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Transcript
Measuring Crime
There are 3 main methods of collecting
information:
• Official Statistics
• Victim Surveys
• Self-Report Studies
Official Crime Statistics
• Statistics on crime are published
annually by the Home Office.
• They are compiled from information
provided by the local police forces.
• The police record all crimes known to
them and those which have been detected
or ‘cleared by arrest’.
Usefulness of crime statistics
• They have been collected since 1857 so
provide us with an historical overview of
changing trends over time.
• They give an accurate view of the way
that the criminal justice system processes
offenders through arrests, trials,
punishments etc.
They consistently show that some groups
are more involved in crime than others.
•
The working-class
•
The young
•
Males
•
Some ethnic minority groups
Positivists
• Make use of the statistics as social facts
about the extent of social problems and
disorder.
• Some have proceeded to explain why
such groups are criminal: Merton, Cohen
Phenomenologists
• Sociologists must do more than describe
social facts.
• They must take care over their use and
interpretation.
• Need to ask: who collects the statistics,
how do people become criminals?
Should we believe the official
crime statistics?
• Willis argues the crime statistics may be
imperfect as instruments from which to
draw definite conclusions about the state
of society.
Dark Figure of Crime
• Criminal acts which are not reported.
• They are known to exist as a result of
admissions from both observers and
victims.
People fail to report crimes
because:• Regard them as too trivial (eg a scratch
on a car)
• Do not believe the police can do anything
(eg wallet stolen in a busy market place)
• Regard it as a private matter (theft by
family)
• The feel humiliated (eg rape)
Police Activities and the Crime
Statistics
• Police use their discretion in deciding
whether an act is worth defining and
recording as criminal.
• May not want to get involved (domestic
dispute)
• May regard it as too trivial (riding a bike
on the pavement)
• Different police forces record and enforce
laws differently, the Manchester Police
Force are not as lax on prostitution as the
Metropolitan Police Force.
• There may be a change in the police
interpretation of the law (the police
started to use the law on riot during the
1984/85 miners’ strike).
The Role of the Police – S Box
• Full law enforcement does not exist
• The police cannot be everywhere all of
the time
• Full law enforcement is impossible and
undesirable. Upper and middle classes
can ‘claim’ more privacy
• There is a limitation of police resources
and time
• Attitudes of magistracy vary, police are
not going to pursue and enforce laws
which the magistracy treat in a light
manner
• Stereotypes tell the police where to look
and who to look for
Self-Report Studies
• These are surveys in which a selected
cross-section of the population are asked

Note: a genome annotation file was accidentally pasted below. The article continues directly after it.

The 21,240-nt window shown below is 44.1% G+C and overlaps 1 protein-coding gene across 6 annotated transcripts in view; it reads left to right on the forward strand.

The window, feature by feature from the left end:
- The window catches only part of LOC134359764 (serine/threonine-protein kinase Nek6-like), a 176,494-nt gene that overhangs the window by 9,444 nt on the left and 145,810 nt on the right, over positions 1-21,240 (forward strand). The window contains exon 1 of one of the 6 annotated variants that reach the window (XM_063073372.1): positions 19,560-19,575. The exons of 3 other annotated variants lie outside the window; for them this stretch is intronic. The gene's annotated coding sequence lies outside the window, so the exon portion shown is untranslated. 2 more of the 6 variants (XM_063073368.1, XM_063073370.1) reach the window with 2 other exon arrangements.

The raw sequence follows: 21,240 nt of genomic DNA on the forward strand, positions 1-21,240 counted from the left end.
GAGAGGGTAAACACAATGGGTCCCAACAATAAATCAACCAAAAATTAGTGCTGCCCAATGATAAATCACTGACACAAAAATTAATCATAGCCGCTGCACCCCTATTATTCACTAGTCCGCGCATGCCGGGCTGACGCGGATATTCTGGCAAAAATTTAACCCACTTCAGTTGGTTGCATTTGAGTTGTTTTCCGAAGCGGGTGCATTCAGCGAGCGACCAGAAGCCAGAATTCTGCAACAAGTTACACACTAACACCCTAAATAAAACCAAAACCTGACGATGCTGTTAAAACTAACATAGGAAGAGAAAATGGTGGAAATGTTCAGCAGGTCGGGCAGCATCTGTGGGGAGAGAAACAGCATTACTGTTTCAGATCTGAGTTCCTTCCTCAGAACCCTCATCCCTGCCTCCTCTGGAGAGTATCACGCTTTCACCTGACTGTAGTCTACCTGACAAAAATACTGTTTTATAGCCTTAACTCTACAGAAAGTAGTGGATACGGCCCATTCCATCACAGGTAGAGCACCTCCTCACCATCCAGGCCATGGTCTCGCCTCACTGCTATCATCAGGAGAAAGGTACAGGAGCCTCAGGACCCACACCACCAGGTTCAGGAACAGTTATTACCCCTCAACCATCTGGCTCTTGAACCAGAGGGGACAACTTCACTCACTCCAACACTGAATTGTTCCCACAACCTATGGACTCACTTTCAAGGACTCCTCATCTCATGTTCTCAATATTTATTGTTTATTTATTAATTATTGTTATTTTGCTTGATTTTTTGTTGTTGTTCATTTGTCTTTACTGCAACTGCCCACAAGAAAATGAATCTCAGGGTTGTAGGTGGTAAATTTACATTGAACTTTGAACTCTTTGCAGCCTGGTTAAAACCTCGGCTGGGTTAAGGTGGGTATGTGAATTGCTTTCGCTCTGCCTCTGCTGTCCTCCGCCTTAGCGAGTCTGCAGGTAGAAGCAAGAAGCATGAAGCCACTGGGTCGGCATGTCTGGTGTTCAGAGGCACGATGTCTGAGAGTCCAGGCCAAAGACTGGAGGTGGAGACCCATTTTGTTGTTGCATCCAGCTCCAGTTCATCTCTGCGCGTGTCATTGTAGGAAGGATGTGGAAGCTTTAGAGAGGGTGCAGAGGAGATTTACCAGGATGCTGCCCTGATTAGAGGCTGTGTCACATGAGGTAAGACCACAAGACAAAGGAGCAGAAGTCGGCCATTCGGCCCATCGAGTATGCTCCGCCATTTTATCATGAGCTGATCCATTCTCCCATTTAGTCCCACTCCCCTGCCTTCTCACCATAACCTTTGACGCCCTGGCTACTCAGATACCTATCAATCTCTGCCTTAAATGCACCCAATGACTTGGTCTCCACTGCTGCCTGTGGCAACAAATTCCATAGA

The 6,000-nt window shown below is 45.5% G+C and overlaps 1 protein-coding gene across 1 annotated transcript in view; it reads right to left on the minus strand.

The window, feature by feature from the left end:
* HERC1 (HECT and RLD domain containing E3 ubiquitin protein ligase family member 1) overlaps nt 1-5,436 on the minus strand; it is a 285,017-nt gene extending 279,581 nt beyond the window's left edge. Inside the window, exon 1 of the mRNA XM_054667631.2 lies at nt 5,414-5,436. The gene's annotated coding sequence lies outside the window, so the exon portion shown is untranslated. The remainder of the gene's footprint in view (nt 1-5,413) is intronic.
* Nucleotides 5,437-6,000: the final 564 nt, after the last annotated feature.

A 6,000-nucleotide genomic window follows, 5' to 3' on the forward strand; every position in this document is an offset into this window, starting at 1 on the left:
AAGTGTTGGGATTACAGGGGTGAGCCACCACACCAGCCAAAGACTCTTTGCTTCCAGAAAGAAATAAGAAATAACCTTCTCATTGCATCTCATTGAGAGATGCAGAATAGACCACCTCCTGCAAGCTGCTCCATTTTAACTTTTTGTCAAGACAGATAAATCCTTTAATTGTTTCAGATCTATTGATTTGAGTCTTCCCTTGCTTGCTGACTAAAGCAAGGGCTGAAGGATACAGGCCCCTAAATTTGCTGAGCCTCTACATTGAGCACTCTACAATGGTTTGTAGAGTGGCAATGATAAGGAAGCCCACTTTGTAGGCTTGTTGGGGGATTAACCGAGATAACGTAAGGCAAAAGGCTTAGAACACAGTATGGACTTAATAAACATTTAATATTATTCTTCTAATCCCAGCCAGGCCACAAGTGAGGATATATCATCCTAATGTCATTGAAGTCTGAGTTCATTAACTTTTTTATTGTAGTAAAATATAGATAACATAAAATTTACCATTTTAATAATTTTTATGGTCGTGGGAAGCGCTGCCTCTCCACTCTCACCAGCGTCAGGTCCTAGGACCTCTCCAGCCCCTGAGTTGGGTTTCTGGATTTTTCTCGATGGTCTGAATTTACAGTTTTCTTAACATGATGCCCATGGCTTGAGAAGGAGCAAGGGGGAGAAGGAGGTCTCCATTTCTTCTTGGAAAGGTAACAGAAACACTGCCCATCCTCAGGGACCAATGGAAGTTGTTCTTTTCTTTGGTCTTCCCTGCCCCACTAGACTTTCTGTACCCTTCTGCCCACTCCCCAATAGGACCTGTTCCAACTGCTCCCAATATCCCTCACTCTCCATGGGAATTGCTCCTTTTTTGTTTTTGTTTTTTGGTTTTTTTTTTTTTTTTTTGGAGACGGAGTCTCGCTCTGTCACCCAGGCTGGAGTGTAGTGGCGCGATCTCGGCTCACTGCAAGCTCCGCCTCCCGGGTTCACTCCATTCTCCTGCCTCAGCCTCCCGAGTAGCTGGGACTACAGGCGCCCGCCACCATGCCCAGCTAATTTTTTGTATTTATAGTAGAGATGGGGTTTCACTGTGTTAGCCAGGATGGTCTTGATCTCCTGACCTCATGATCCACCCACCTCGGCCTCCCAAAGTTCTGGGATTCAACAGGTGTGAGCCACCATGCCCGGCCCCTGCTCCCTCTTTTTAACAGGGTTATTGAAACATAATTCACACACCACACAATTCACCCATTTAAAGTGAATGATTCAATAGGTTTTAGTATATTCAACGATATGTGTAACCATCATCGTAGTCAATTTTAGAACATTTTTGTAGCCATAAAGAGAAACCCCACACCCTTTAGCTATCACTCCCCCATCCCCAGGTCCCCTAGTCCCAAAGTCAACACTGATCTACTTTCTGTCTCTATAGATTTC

what offences they have committed.
Usefulness of Self-Report Studies
• Reveal a lot about offenders who are not
caught or processed by the police.
• It is possible to find out about the ages,
gender and social class of ‘hidden
offenders’.
• It is a useful way to find out about
victimless crimes.
Weaknesses of Self-Report Studies
• Problem with validity – respondents may
lie or exaggerate.
• Problem with representativeness – tend
to be carried out on young people rather
than professional criminals or drug
traffickers.
• Problem of relevance – because of
problem with representativeness the
majority of the crimes uncovered tend to
be trivial
Victim Surveys
• In Victim Surveys a sample of the
population are asked which offences have
been committed against them over a
certain period of time.
• The best known Victimization study is
the British Crime Survey which has been
carried out every year since 1982.
Usefulness of Victim Surveys
• They give an excellent picture of the
extent and patterns of victimization.
Weaknesses of Victim Surveys
• Based on victims’ memories and
recollections are often faulty or biased.
• The categorization of the crimes that
have been committed against them is left
to the person filling in the questionnaire –
leads to inaccuracy.
• Victim surveys omit a range of crimes
such as fraud and corporate crime where
victims are unaware of or unable to
report the crime.
• People appear to underreport sexual
offences.
• Victim surveys are dependent upon
people being aware that they are victims.
• Care needs to be taken because the media
highlight certain ‘crimes’ and this can
heighten sensitivity towards certain
forms of behaviour.
• This is known as sensitizing the public
towards certain types of ‘crimes’.
Jock Young – 3 main problems
• 20% - 25% refuse to cooperate – distorts
the figures.
• Victims may be more likely to conceal
certain types of crime because of
embarrassment or a misplaced sense of
guilt.
• Public perceptions might affect the
willingness of the public to regard acts as
criminal eg may become less tolerant of
something.